Moving our joints on a daily basis with purpose will send plenty of nutrients and synovial fluid to keep the joint happy and healthy. When it comes to arthritis, this concept is key to fighting off painful patterns and movement.
Rotator Cuff Tear
Another situation of wear and tear, but too a point where there is a partial tear or full tear. I’d say the majority of people are dealing with a partial tear and tend to have a similar symptom where they can’t sleep on their side of their injured arm. I think the rotator cuff tear is probably the most annoying, stressful, and most energy-sucking injury for the shoulder to experience. It limits you entirely from everyday life, and you don’t know if your daily activities are causing more harm or are safe to do.
Depending on the severity of the tear, that will determine the approach I take with exercise. Remember, I’m working with a chiropractor that will make the call to what’s appropriate for exercise selection. An excellent place to start is shoulder isometrics. Yes, it may seem lame and not super sexy, but it’s a starting point, and most people don’t have pain while performing the exercise. See a video on this here.
My next approach is performing a single arm kettlebell farmer carry. If you notice in this video, I abduct my arm to about 20 degrees. At this degree of abduction, you get fantastic activation of your rotator cuff. Any time you grip a kettlebell, dumbbell, barbell, etc, as tight as possible, you end up sending a lot of great feedback to the shoulder.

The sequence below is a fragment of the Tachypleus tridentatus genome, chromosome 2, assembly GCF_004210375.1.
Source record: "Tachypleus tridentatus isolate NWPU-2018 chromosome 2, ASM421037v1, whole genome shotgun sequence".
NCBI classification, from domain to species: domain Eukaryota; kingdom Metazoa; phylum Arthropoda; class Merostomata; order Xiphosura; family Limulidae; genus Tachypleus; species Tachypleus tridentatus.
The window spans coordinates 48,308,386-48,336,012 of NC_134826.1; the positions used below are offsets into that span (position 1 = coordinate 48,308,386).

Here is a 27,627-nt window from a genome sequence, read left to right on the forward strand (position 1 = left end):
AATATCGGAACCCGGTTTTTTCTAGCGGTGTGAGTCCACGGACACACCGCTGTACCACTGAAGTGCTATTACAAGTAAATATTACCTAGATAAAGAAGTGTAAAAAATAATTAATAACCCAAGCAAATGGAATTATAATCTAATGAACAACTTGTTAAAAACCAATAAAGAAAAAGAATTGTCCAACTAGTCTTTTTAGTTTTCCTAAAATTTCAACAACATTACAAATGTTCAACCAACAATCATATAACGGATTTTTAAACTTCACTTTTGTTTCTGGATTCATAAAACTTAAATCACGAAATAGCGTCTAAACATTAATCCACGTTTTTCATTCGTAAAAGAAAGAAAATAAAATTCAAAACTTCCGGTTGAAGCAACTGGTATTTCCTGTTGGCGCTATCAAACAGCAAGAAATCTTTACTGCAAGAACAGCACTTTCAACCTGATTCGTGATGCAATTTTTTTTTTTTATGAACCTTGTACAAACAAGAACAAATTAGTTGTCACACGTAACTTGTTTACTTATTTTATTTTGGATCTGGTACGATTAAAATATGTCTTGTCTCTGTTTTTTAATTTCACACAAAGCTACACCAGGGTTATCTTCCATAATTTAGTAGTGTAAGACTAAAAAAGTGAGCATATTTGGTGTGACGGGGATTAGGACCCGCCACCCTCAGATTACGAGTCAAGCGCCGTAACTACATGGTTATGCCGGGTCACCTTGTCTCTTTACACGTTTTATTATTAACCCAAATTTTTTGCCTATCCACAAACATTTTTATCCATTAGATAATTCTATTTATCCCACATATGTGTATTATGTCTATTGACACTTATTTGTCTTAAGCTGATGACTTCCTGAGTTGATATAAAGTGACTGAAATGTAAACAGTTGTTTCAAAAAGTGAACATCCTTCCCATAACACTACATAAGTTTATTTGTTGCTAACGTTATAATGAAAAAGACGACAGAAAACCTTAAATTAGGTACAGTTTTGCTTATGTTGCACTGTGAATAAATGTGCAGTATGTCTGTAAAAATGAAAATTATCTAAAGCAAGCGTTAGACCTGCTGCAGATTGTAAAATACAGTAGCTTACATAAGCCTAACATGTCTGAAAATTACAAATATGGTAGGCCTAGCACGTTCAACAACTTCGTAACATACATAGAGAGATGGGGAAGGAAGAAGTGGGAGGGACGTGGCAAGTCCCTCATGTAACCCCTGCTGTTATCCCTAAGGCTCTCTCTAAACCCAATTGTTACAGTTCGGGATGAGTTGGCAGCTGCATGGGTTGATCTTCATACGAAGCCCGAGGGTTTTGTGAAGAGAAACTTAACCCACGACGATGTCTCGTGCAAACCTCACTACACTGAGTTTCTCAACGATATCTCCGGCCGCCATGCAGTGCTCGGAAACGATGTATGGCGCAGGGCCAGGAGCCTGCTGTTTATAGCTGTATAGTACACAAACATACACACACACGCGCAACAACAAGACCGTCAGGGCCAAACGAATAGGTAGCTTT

You’re communicating with your shoulder that you’re about to pick up something substantial, so our shoulder goes “let’s position ourselves optimally to ensure no injury.”
Overall, I believe that many shoulder issues fall into three “buckets” as I mentioned above. Knowing that most people are dealing with these three, it becomes easier to help patients and clients overcome pain. With these three categories, using the three exercises above are my go-to’s for rehabilitation success.
Remember these exercises:
The last 2 exercises are some additional favourites of mine. Remember, shoulder pain is an individual approach. Sometimes my “buckets” don’t work at all, and you have to go back to the drawing board, and that’s fine. As long as you’re determined as a coach and patient, you will see success.